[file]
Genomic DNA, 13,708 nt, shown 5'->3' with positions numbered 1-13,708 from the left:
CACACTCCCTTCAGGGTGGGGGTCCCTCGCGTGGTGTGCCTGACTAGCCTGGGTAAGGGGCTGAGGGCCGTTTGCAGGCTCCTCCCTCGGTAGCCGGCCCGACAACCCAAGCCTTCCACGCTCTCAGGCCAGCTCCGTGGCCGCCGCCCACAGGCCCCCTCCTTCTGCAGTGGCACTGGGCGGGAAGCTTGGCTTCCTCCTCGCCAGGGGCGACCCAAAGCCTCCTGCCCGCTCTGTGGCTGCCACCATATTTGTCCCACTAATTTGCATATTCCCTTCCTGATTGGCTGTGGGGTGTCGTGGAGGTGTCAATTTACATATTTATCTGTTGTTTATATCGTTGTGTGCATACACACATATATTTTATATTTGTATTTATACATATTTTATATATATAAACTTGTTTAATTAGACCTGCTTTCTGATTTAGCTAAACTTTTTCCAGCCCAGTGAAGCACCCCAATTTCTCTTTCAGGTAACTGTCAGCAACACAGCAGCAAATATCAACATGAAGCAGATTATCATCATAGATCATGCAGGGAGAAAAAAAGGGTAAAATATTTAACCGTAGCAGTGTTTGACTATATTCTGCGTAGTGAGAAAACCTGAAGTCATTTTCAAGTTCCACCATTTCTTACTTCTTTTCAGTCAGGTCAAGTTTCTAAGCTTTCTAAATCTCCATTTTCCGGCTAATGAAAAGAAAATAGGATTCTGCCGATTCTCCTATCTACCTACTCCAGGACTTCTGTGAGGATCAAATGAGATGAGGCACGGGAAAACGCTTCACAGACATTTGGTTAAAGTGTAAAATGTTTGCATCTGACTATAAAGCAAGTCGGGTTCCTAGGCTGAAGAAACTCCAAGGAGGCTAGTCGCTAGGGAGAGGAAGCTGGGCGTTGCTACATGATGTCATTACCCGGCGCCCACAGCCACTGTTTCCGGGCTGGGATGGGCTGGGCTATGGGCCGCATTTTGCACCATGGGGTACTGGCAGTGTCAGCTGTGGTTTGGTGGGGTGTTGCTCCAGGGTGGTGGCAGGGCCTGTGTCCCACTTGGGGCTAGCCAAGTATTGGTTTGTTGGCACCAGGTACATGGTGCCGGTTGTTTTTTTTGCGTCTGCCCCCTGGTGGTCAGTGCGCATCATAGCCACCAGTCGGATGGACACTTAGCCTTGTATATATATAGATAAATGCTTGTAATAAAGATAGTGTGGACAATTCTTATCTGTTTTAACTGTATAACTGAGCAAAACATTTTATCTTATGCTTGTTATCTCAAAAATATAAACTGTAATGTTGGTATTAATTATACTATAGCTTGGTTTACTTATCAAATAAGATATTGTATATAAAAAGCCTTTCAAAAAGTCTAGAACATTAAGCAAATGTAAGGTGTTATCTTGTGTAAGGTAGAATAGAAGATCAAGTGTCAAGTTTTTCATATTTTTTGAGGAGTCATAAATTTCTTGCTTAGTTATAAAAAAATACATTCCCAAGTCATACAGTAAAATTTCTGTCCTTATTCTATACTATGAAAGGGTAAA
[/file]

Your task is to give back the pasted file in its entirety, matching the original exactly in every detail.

Genomic DNA, 13,708 nt, shown 5'->3' with positions numbered 1-13,708 from the left:
CACACTCCCTTCAGGGTGGGGGTCCCTCGCGTGGTGTGCCTGACTAGCCTGGGTAAGGGGCTGAGGGCCGTTTGCAGGCTCCTCCCTCGGTAGCCGGCCCGACAACCCAAGCCTTCCACGCTCTCAGGCCAGCTCCGTGGCCGCCGCCCACAGGCCCCCTCCTTCTGCAGTGGCACTGGGCGGGAAGCTTGGCTTCCTCCTCGCCAGGGGCGACCCAAAGCCTCCTGCCCGCTCTGTGGCTGCCACCATATTTGTCCCACTAATTTGCATATTCCCTTCCTGATTGGCTGTGGGGTGTCGTGGAGGTGTCAATTTACATATTTATCTGTTGTTTATATCGTTGTGTGCATACACACATATATTTTATATTTGTATTTATACATATTTTATATATATAAACTTGTTTAATTAGACCTGCTTTCTGATTTAGCTAAACTTTTTCCAGCCCAGTGAAGCACCCCAATTTCTCTTTCAGGTAACTGTCAGCAACACAGCAGCAAATATCAACATGAAGCAGATTATCATCATAGATCATGCAGGGAGAAAAAAAGGGTAAAATATTTAACCGTAGCAGTGTTTGACTATATTCTGCGTAGTGAGAAAACCTGAAGTCATTTTCAAGTTCCACCATTTCTTACTTCTTTTCAGTCAGGTCAAGTTTCTAAGCTTTCTAAATCTCCATTTTCCGGCTAATGAAAAGAAAATAGGATTCTGCCGATTCTCCTATCTACCTACTCCAGGACTTCTGTGAGGATCAAATGAGATGAGGCACGGGAAAACGCTTCACAGACATTTGGTTAAAGTGTAAAATGTTTGCATCTGACTATAAAGCAAGTCGGGTTCCTAGGCTGAAGAAACTCCAAGGAGGCTAGTCGCTAGGGAGAGGAAGCTGGGCGTTGCTACATGATGTCATTACCCGGCGCCCACAGCCACTGTTTCCGGGCTGGGATGGGCTGGGCTATGGGCCGCATTTTGCACCATGGGGTACTGGCAGTGTCAGCTGTGGTTTGGTGGGGTGTTGCTCCAGGGTGGTGGCAGGGCCTGTGTCCCACTTGGGGCTAGCCAAGTATTGGTTTGTTGGCACCAGGTACATGGTGCCGGTTGTTTTTTTTGCGTCTGCCCCCTGGTGGTCAGTGCGCATCATAGCCACCAGTCGGATGGACACTTAGCCTTGTATATATATAGATAAATGCTTGTAATAAAGATAGTGTGGACAATTCTTATCTGTTTTAACTGTATAACTGAGCAAAACATTTTATCTTATGCTTGTTATCTCAAAAATATAAACTGTAATGTTGGTATTAATTATACTATAGCTTGGTTTACTTATCAAATAAGATATTGTATATAAAAAGCCTTTCAAAAAGTCTAGAACATTAAGCAAATGTAAGGTGTTATCTTGTGTAAGGTAGAATAGAAGATCAAGTGTCAAGTTTTTCATATTTTTTGAGGAGTCATAAATTTCTTGCTTAGTTATAAAAAAATACATTCCCAAGTCATACAGTAAAATTTCTGTCCTTATTCTATACTATGAAAGGGTAAA